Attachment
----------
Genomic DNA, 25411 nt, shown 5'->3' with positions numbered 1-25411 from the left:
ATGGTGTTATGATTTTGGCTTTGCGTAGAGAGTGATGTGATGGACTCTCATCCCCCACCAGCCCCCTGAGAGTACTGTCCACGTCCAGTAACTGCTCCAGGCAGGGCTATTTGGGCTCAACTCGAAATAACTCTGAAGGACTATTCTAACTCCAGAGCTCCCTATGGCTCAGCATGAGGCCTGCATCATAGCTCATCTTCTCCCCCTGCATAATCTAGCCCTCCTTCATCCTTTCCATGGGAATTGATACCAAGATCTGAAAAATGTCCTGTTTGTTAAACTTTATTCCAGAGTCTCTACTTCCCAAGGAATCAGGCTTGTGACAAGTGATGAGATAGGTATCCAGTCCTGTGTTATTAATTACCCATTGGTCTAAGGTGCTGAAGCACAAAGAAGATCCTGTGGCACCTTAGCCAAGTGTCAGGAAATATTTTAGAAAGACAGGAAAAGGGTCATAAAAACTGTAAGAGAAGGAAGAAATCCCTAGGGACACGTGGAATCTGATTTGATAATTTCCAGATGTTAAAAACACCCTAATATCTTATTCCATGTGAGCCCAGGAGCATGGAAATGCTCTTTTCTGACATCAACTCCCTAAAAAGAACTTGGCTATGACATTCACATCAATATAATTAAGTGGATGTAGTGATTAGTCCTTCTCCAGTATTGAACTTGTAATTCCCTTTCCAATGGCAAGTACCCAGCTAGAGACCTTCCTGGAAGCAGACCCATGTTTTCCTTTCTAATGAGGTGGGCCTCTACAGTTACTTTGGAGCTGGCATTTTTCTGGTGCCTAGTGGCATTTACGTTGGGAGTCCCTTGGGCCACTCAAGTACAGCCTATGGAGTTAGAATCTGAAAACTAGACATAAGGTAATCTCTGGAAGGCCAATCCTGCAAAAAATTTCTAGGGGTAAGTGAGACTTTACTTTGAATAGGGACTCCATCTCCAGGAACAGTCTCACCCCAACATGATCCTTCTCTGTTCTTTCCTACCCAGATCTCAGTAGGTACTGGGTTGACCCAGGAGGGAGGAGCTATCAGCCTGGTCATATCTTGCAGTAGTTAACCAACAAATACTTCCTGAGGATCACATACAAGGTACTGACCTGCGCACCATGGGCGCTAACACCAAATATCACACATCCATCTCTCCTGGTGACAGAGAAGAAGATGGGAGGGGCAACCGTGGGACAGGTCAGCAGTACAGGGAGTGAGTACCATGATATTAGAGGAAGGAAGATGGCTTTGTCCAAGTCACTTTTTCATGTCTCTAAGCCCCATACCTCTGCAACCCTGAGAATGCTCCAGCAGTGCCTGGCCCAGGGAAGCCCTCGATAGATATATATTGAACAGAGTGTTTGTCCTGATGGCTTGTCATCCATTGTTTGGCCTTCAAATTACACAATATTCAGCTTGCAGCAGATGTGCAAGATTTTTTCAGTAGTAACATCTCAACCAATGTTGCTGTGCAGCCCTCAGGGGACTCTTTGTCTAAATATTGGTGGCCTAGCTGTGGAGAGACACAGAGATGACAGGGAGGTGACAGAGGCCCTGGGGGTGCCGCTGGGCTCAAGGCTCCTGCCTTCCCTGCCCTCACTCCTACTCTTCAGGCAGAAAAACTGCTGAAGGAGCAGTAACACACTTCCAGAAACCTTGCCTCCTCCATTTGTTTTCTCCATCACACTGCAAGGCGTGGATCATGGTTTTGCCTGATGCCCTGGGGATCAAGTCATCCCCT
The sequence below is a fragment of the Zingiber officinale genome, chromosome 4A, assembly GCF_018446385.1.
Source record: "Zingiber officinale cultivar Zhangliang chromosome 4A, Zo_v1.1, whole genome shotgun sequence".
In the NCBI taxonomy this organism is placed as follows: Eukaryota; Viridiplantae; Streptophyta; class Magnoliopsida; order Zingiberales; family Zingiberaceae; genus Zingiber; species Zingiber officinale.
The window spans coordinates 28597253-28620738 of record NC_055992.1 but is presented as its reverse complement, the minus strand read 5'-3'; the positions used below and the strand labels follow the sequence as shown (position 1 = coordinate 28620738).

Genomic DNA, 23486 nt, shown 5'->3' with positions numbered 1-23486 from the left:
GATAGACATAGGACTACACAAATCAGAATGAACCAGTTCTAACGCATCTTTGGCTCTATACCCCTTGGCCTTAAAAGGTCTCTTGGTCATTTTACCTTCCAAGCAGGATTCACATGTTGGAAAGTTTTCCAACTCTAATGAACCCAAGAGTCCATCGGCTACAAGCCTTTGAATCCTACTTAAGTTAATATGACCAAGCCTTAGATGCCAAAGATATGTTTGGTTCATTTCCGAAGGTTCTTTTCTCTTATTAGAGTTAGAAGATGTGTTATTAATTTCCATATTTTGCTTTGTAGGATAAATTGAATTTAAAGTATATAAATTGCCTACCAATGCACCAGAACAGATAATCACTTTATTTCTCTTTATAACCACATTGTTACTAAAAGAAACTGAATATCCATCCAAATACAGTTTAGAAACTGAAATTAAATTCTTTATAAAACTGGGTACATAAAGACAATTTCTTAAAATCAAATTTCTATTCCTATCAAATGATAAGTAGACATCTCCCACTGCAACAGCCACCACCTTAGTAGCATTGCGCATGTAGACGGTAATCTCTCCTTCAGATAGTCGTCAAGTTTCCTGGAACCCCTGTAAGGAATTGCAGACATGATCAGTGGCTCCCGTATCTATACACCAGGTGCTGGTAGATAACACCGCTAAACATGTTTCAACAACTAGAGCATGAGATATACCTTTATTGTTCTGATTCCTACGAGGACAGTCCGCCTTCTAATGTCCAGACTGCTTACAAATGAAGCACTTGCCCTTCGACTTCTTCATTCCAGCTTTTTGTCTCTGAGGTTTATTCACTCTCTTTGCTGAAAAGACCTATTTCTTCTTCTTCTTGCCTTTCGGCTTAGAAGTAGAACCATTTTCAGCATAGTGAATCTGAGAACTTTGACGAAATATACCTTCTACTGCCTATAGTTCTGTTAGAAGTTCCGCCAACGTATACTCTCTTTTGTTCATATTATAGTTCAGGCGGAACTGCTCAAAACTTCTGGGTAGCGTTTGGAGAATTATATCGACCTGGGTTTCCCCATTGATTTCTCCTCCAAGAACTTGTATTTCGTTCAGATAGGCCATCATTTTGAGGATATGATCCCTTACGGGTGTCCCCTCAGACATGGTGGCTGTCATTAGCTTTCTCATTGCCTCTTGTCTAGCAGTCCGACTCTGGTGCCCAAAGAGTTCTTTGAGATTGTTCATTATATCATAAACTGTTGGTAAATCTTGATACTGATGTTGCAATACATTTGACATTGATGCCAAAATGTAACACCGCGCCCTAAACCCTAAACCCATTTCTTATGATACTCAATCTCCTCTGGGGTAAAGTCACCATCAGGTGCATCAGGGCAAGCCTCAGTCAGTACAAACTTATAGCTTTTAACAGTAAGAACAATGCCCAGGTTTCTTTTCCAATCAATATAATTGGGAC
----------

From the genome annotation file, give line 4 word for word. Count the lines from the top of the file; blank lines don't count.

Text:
Source record: "Zingiber officinale cultivar Zhangliang chromosome 4A, Zo_v1.1, whole genome shotgun sequence".